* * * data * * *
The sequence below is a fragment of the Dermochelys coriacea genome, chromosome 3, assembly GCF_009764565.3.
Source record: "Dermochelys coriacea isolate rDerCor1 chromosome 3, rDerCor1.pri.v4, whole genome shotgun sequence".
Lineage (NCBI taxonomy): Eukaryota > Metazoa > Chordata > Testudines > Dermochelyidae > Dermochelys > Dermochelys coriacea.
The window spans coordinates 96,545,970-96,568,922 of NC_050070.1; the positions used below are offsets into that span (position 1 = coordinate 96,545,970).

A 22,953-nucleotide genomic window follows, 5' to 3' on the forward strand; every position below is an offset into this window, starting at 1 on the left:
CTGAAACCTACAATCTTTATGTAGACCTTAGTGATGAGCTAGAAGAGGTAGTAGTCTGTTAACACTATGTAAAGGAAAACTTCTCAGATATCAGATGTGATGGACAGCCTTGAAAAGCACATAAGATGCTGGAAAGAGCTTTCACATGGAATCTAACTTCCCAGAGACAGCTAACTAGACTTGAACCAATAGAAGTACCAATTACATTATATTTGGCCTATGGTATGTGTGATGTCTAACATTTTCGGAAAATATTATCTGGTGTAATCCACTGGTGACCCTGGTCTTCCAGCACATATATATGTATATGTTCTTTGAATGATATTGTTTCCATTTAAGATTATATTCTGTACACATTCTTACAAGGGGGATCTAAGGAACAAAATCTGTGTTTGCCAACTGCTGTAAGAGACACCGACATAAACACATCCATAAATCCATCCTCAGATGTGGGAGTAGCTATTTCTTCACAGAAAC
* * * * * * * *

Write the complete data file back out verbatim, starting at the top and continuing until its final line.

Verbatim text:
The sequence below is a fragment of the Dermochelys coriacea genome, chromosome 3, assembly GCF_009764565.3.
Source record: "Dermochelys coriacea isolate rDerCor1 chromosome 3, rDerCor1.pri.v4, whole genome shotgun sequence".
Lineage (NCBI taxonomy): Eukaryota > Metazoa > Chordata > Testudines > Dermochelyidae > Dermochelys > Dermochelys coriacea.
The window spans coordinates 96,545,970-96,568,922 of NC_050070.1; the positions used below are offsets into that span (position 1 = coordinate 96,545,970).

A 22,953-nucleotide genomic window follows, 5' to 3' on the forward strand; every position below is an offset into this window, starting at 1 on the left:
CTGAAACCTACAATCTTTATGTAGACCTTAGTGATGAGCTAGAAGAGGTAGTAGTCTGTTAACACTATGTAAAGGAAAACTTCTCAGATATCAGATGTGATGGACAGCCTTGAAAAGCACATAAGATGCTGGAAAGAGCTTTCACATGGAATCTAACTTCCCAGAGACAGCTAACTAGACTTGAACCAATAGAAGTACCAATTACATTATATTTGGCCTATGGTATGTGTGATGTCTAACATTTTCGGAAAATATTATCTGGTGTAATCCACTGGTGACCCTGGTCTTCCAGCACATATATATGTATATGTTCTTTGAATGATATTGTTTCCATTTAAGATTATATTCTGTACACATTCTTACAAGGGGGATCTAAGGAACAAAATCTGTGTTTGCCAACTGCTGTAAGAGACACCGACATAAACACATCCATAAATCCATCCTCAGATGTGGGAGTAGCTATTTCTTCACAGAAAC